Building with ICFs is also quick and quiet. The lightweight pieces make it easy for crews to unload units and set them into place. Because it is not an equipment-intensive activity, jobsite noise is kept to a minimum.
Erecting ICF formwork has many similarities with setting up removable forms, but there are distinct differences as well. All ICF manufacturers provide instructions and reference materials detailing the proper use of their products; many are available for free on the Web. Some go beyond just the methods for using their systems and include basic concrete information as well, which turns out to be a good thing because many of those installing ICF walls today are coming from the ranks of builders and are newcomers to working with concrete. For concrete contractors already familiar with ready-mixed concrete, the substitution of ICFs for removable forms is simply an adjustment.
Lessons from the field
Remember as you consider trying your hand at using ICFs that your knowledge about how to work with concrete gives you a head start toward successful ICF construction. Here are some tips to help make the transition easier.
Think about penetrations before pouring the concrete. It's easy to insert a sleeve, such as a piece of PVC pipe, for wires, pipes, and other services after the forms are positioned and before placing the concrete. Seal gaps around the penetrations with foam adhesive and make sure they are installed angled down toward the outside so any water will drain rather than accumulate. Note that electrical wiring, conduit, and piping are installed after the concrete is in place by cutting channels in the EPS.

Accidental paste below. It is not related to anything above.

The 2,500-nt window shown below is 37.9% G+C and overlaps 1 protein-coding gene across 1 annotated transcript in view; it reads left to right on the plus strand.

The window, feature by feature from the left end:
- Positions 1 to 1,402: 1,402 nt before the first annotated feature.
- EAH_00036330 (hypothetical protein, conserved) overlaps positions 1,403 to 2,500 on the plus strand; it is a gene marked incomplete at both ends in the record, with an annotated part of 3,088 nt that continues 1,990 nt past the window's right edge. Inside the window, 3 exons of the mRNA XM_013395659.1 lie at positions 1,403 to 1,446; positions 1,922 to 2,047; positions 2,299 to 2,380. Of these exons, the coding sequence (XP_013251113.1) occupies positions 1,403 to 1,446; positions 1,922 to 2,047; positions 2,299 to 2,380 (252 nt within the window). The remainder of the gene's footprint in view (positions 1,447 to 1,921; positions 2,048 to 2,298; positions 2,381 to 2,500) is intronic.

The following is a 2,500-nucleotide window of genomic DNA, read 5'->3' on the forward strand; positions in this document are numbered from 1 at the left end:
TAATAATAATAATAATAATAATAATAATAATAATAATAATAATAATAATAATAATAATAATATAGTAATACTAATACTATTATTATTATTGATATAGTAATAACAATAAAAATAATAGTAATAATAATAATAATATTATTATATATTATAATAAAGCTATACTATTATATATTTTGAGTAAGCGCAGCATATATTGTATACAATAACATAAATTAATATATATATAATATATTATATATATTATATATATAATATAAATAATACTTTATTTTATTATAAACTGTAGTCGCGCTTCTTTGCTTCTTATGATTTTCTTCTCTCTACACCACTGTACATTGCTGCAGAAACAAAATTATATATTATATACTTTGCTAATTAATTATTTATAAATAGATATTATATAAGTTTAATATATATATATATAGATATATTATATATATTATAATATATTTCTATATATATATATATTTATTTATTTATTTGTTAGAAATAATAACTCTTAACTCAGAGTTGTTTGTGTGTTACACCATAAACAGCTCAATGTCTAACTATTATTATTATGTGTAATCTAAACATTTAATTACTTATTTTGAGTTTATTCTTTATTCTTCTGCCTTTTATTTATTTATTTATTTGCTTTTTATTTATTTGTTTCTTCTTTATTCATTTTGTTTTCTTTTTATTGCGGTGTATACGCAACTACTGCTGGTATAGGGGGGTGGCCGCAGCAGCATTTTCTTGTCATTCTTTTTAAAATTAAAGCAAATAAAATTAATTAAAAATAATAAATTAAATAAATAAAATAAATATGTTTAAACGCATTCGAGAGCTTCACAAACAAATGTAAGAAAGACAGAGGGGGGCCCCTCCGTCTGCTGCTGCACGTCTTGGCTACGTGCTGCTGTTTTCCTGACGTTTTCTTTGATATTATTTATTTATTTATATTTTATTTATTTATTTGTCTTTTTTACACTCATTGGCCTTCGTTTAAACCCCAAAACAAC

Door and window openings usually will be deeper with an ICF wall than a framed one. That means someone will have to coordinate with the window and door supplier so there's no surprise at installation time. Also, leave a little extra room in forming the opening—with a concrete wall it's easier to shim than to trim. Stabilizing cleats or scabs can prevent problems at window and door openings. Use them to bind the foam to the buck material on all sides. As an alternative, use prefabricated bucks.
Be careful attaching braces, because as ICFs are filled with concrete, they compress due to the friction as the concrete slides down the inside of the forms. This means bracing must be attached to permit that movement. One rule of thumb is to expect 0.5% vertical compression, or about ½ inch for an 8-foot wall (but remember that things such as door bucks will not settle). Braces designed for use with ICFs typically have slotted holes for this purpose, so attaching the fastener at the top of the slot will allow it to slide down as the concrete is placed.
Use additional bracing because ICFs are not as stiff as removable forms. Consider bracing at intervals even less than what the manufacturer recommends. Jake Vierzen, owner of R-Value Concrete Structures, Freeport, Mich., says, “Regular poured walls are straight vertically, but an ICF wall is straight for just one course at a time.” To make sure his walls stay flat and vertical, he puts braces 20% closer together than the industry standard. But that isn't necessarily as bad as it sounds—traditional forms must be braced on both sides. ICFs generally can be braced on only one side because their web structure holds the other side of the form in place.